Whilst I have never really been that interested in being the first in anything (what could I possibly be first in?) I could not resist having a look into how many German women have summited Mount Everest so far. I was surprised to find out that only two German women have actually made it up and down alive until now. Helge Hengge reached the top of the world via the North Col route in 1999, and Claudia Bäumler conquered Everest via the same route in 2002. But of course, there was Hannelore Schmatz, who was the first German woman to reach the top of the world in 1979, but sadly she perished of exhaustion on her way down at 8,300 meters. She was climbing the mountain via the South East Ridge route together with her husband.
According to tales I have heard from returning Everest climbers, Hannelore’s mortal remains could be seen by anyone attempting to summit Everest via its southern route. She was sitting about 100 metres above Camp IV, leaning against her pack with her eyes open and her hair blowing in the wind. However, high winds eventually pushed her remains over the edge and she is now resting in peace somewhere down the Kangchung Face.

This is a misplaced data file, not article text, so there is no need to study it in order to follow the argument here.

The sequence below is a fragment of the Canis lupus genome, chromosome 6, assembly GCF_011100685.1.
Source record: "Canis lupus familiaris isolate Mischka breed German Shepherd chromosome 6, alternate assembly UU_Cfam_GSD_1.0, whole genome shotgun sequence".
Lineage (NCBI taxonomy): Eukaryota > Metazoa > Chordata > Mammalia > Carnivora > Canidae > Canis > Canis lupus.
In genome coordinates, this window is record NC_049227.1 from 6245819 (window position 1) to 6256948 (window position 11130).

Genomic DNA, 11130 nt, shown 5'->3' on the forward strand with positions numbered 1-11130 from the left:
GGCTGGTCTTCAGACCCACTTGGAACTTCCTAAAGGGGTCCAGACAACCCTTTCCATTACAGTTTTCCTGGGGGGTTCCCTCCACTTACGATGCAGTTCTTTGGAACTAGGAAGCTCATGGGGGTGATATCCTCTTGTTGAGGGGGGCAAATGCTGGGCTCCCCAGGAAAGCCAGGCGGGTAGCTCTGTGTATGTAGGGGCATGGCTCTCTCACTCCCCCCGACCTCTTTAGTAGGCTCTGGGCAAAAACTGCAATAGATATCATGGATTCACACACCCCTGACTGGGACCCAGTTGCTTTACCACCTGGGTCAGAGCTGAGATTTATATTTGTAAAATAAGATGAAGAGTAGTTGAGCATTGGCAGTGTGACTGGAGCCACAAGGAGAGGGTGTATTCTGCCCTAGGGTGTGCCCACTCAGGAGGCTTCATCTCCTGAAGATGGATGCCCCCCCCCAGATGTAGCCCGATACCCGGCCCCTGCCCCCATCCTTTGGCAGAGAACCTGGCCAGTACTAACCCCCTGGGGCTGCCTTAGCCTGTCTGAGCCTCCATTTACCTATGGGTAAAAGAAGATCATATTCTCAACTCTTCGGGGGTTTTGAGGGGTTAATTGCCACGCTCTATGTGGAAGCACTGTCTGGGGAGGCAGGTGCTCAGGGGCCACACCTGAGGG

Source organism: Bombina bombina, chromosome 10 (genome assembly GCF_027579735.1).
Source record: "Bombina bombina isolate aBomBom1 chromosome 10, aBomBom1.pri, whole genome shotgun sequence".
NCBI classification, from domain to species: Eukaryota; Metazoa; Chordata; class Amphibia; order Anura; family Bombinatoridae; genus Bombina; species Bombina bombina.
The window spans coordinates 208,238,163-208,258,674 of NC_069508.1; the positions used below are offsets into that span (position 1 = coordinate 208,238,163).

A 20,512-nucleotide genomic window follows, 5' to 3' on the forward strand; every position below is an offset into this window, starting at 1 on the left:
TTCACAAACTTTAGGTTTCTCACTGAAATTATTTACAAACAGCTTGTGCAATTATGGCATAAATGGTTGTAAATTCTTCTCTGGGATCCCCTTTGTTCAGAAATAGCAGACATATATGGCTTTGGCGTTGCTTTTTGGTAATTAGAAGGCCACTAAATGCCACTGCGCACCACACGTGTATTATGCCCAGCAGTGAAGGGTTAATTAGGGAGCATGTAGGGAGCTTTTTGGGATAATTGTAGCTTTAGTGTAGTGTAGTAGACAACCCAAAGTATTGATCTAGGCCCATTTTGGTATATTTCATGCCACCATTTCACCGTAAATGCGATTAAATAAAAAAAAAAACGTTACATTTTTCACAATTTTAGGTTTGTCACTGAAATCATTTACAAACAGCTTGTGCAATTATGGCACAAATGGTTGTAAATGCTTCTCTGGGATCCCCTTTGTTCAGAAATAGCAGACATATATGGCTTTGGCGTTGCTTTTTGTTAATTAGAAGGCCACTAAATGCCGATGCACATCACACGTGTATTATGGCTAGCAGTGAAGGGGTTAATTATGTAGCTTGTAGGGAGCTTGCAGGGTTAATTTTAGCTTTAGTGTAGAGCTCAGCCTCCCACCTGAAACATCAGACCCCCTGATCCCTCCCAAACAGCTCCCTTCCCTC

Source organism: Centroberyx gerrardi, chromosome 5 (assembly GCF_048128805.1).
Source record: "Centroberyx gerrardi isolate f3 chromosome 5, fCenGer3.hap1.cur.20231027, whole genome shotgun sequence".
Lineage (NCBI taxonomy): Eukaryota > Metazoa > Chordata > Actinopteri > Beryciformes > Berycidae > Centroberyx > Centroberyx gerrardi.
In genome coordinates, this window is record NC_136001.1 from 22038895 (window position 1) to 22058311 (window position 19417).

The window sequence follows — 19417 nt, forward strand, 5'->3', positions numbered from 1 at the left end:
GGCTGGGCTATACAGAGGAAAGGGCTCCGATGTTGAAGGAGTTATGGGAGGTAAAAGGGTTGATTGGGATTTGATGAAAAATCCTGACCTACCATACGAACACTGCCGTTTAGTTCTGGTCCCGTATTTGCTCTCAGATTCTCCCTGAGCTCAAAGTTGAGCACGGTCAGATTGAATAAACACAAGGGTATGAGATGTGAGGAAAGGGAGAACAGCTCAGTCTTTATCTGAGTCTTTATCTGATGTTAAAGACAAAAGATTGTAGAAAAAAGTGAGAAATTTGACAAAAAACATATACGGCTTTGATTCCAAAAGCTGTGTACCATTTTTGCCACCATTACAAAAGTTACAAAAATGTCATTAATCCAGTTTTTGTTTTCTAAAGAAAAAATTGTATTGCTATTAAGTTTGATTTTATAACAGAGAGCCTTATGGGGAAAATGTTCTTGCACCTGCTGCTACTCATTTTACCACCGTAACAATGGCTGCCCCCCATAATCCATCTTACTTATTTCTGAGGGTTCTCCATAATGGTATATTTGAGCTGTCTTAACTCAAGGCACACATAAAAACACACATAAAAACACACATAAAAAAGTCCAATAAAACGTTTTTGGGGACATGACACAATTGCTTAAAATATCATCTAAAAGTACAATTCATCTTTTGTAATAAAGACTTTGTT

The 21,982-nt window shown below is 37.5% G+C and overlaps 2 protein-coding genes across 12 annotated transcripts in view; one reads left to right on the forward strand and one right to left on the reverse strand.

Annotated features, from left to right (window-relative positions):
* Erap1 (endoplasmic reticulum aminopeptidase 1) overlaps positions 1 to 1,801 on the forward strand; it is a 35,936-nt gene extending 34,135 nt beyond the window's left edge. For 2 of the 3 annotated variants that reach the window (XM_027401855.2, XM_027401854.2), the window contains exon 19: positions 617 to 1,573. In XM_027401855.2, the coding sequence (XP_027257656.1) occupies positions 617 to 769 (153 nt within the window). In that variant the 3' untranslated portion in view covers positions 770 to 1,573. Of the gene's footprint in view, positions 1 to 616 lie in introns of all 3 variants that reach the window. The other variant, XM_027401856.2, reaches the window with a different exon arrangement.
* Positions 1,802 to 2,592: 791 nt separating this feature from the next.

Anyway, after checking the facts more closely, I had to find out that, if successful, I could not even become the first Bavarian woman to reach the top of the world as Helga Hengge, who also has US citizenship, was originally from Munich. I suppose the only claim to fame I could have is being the first woman from that internationally known, thriving Bavarian village of Garmisch-Partenkirchen! And I guess I could be the first German woman to go up AND come back down via the South Col route on the Nepali side.
However, it honestly does not really matter to me whether I am the first or the last – what really matters is that I come back down fit and healthy with all my toes and fingers still in place!
I will try and update this site regularly before I go to base camp at the beginning of April, however, as we are being faced with power cuts of up to 16 hours a day, finding electricity to update the site can be quite tricky. The power cuts stem from a huge water shortage in the country and the fact that some of the hydropower plants near Kathmandu have major faults that have not been repaired yet. I guess, there will probably be more electricity once I get to base camp!